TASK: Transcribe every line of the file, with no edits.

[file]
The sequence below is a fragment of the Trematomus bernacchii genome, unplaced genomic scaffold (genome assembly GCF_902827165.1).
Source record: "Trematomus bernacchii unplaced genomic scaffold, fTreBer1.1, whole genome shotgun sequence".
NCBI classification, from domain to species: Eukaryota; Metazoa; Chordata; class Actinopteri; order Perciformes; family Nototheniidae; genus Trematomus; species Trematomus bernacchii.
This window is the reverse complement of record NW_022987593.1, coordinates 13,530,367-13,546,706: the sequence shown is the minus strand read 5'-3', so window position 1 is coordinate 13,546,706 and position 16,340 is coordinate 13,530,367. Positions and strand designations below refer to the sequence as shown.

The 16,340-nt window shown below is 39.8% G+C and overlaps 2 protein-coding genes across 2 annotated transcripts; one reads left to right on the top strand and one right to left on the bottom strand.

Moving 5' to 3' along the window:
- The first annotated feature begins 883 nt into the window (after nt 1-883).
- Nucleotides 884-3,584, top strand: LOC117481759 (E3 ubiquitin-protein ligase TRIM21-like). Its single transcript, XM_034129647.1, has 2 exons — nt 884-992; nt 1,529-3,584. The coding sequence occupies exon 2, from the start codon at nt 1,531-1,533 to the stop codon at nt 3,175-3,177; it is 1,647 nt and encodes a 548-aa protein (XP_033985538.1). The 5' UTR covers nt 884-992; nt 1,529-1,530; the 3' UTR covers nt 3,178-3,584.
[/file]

The sequence below is a fragment of the Trematomus bernacchii genome, unplaced genomic scaffold (genome assembly GCF_902827165.1).
Source record: "Trematomus bernacchii unplaced genomic scaffold, fTreBer1.1, whole genome shotgun sequence".
NCBI classification, from domain to species: Eukaryota; Metazoa; Chordata; class Actinopteri; order Perciformes; family Nototheniidae; genus Trematomus; species Trematomus bernacchii.
This window is the reverse complement of record NW_022987593.1, coordinates 13,530,367-13,546,706: the sequence shown is the minus strand read 5'-3', so window position 1 is coordinate 13,546,706 and position 16,340 is coordinate 13,530,367. Positions and strand designations below refer to the sequence as shown.

The 16,340-nt window shown below is 39.8% G+C and overlaps 2 protein-coding genes across 2 annotated transcripts; one reads left to right on the top strand and one right to left on the bottom strand.

Moving 5' to 3' along the window:
- The first annotated feature begins 883 nt into the window (after nt 1-883).
- Nucleotides 884-3,584, top strand: LOC117481759 (E3 ubiquitin-protein ligase TRIM21-like). Its single transcript, XM_034129647.1, has 2 exons — nt 884-992; nt 1,529-3,584. The coding sequence occupies exon 2, from the start codon at nt 1,531-1,533 to the stop codon at nt 3,175-3,177; it is 1,647 nt and encodes a 548-aa protein (XP_033985538.1). The 5' UTR covers nt 884-992; nt 1,529-1,530; the 3' UTR covers nt 3,178-3,584.